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GLAAD's Sarah Kate Ellis Primes TV's 'Empathy Machine'

Sarah Kate Ellis
Sarah Kate Ellis (Image credit: GLAAD)

Media veteran Sarah Kate Ellis has been leading the advocacy organization GLAAD for more than seven years, focusing its efforts on building and fostering greater media acceptance of the growing LGBTQ+ community. Ellis, who will be honored at the June 23 B+C and Multichannel News Pride TV Summit, talked about the relevance and importance of this year’s Pride Month celebration, as well as the state of LGBTQ+ representation on television in an interview, an edited version of which appears below.

More on the Pride TV Summit: Pride TV Summit Hones in on the Business of Inclusion

B+C: Does this year’s Pride Month celebration take on greater significance given the cultural climate change the country has experienced over the past year? 

Sarah Kate Ellis: Absolutely. Two things are at play here. One is that for the LGBTQ community as a whole, community is a really important part of our identities, especially because for so long, we lived in the shadows. Our coming together in person was sorely missed last year, especially because so many of our youth live in unaccepting households. From a policy and political perspective, there have been over 250 anti-LGBTQ bills introduced this year in state legislatures across the United States — most of those are targeting trans and non-binary people. This year, we've seen 27 murders of transgender, non-binary people who are mostly Black and Latina, and we’re pacing to be the deadliest year yet for the community. With the Equality Act, which is the largest piece of legislation for our community ever, passed in the House but stalled in the Senate, I think it’s really important for us to use this month to build awareness and education about the Act and what it does to help protect our community. 

B+C: What role can the entertainment industry play in educating the public about the issues you’ve mentioned? 

SKE: TV and streaming content are empathy and education machines for our community. For instance, only 16% of Americans report knowing somebody who is transgender, so the rest of the country is learning about transgender people through media. Our annual report, Where We Are on TV, came out in January 2021, and we found that there was greater diversity of LGBTQ characters, but less characters overall. I'm really hopeful that [the decline] is likely due to COVID because a lot of productions were stopped, but a great example of how important content is for the community is FX’s Pose. This was a revolutionary show that focused on trans people of color for the most part and told their stories, but it also focused on HIV and AIDS in the ’80s. When this show shuts down this month, we will lose a significant number of trans characters on television, and we will then have zero characters living with HIV on scripted TV.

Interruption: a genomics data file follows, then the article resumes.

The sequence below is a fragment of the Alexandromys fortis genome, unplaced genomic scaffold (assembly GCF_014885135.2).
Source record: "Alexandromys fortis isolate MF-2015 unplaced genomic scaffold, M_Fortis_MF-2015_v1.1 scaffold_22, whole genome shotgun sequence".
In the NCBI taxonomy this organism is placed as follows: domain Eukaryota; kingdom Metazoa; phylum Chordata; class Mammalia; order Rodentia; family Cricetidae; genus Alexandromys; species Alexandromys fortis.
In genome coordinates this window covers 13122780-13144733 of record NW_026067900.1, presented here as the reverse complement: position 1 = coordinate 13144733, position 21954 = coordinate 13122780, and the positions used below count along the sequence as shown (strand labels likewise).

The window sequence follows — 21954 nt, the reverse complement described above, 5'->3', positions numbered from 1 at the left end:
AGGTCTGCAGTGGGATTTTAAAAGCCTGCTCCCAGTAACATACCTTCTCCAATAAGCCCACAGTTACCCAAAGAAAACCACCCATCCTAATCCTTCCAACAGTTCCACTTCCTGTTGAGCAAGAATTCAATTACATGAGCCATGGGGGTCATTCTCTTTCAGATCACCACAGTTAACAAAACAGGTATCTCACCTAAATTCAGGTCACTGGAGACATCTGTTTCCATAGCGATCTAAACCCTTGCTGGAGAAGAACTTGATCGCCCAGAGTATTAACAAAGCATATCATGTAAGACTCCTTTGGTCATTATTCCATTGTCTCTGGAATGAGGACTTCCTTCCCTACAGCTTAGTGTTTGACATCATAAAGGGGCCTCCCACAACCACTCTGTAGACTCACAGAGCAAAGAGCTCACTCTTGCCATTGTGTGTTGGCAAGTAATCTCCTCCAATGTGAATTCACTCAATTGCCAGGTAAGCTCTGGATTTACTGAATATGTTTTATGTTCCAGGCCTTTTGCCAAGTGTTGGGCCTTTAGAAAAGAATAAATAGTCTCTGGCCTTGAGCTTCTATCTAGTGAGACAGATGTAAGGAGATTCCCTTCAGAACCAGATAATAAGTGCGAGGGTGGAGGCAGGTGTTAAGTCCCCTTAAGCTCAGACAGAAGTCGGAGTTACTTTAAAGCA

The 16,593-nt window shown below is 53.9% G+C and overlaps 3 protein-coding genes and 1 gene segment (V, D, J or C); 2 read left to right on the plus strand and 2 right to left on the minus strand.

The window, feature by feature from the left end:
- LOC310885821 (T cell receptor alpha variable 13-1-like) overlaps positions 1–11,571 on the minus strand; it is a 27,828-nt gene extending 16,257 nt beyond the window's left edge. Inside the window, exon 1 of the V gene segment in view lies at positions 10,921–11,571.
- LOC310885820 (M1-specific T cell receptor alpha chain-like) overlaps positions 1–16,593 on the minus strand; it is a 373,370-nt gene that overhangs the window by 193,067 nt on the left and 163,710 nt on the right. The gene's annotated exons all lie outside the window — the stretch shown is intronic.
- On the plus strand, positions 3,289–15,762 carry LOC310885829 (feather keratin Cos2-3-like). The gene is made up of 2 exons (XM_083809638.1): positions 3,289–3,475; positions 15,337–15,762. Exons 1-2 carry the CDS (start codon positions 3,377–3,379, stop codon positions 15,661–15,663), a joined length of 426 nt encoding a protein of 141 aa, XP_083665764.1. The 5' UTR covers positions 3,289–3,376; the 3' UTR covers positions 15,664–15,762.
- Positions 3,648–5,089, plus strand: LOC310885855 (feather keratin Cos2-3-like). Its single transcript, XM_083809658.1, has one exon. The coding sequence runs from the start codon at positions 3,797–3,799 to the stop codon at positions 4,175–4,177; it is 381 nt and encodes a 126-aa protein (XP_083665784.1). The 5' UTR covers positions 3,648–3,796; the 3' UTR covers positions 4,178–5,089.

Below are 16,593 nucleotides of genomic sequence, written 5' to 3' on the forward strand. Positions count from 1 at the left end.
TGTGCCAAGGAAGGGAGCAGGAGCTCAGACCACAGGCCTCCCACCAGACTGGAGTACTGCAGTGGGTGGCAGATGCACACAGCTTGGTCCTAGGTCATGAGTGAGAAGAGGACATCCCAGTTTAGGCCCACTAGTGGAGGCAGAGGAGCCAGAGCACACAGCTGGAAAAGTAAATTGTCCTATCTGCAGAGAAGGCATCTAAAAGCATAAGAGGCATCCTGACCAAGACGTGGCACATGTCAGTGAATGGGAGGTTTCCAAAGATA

That’s a lot of weight for one show to carry in terms of creating culture, education and empathy for our community. We need to see that spread out among other shows.

B+C How does the industry go about developing more shows like Pose that depict authentic LGTBQ+ characters and storylines on screen? 

SKE: Hollywood likes success — look at all the awards that Pose has received. Hulu’s Happiest Season is an LGTBQ holiday movie that broke all of their records for new subscribers during its first weekend viewing. So if you put the content out there, the audience will come and they will flock to it as long as it’s fair and accurate. I think that’s a big motivator to create programming that’s going to attract audiences and bring in new fan bases. I think the industry is moving in the right direction because it is showing more diverse characters. For so long, shows and films were scared to include LGBTQ characters mainly out of fear of backlash, and we’re way past that. If you look at the latest Gallup poll, 16% of 18 to 24 year olds in America identify as LGBT. So they want to see themselves and their lives reflected back to them. As content creators look to attract younger audiences, they're going to have to include LGBTQ people.

B+C: What is GLAAD doing to increase LGBTQ+ representation on screen? 

SKE: We approach it really from three different places. One is that we do our annual reports on the TV and streaming content providers and their content. We do the studio responsibility index on films and theaters. So we measure those. We have the GLAAD Media Institute where we work with these creators. We just launched a new project with Procter & Gamble called The Visibility Project. We know how important media representation is and, just like in television and film, advertising is pervasive. We know that if we can be in more ads that will grow acceptance for our community.

What we look to do is provide some measurements so that they have a benchmark that they could move forward from, as well as to hold them accountable, but also offer all our support and services to make sure that they are successful.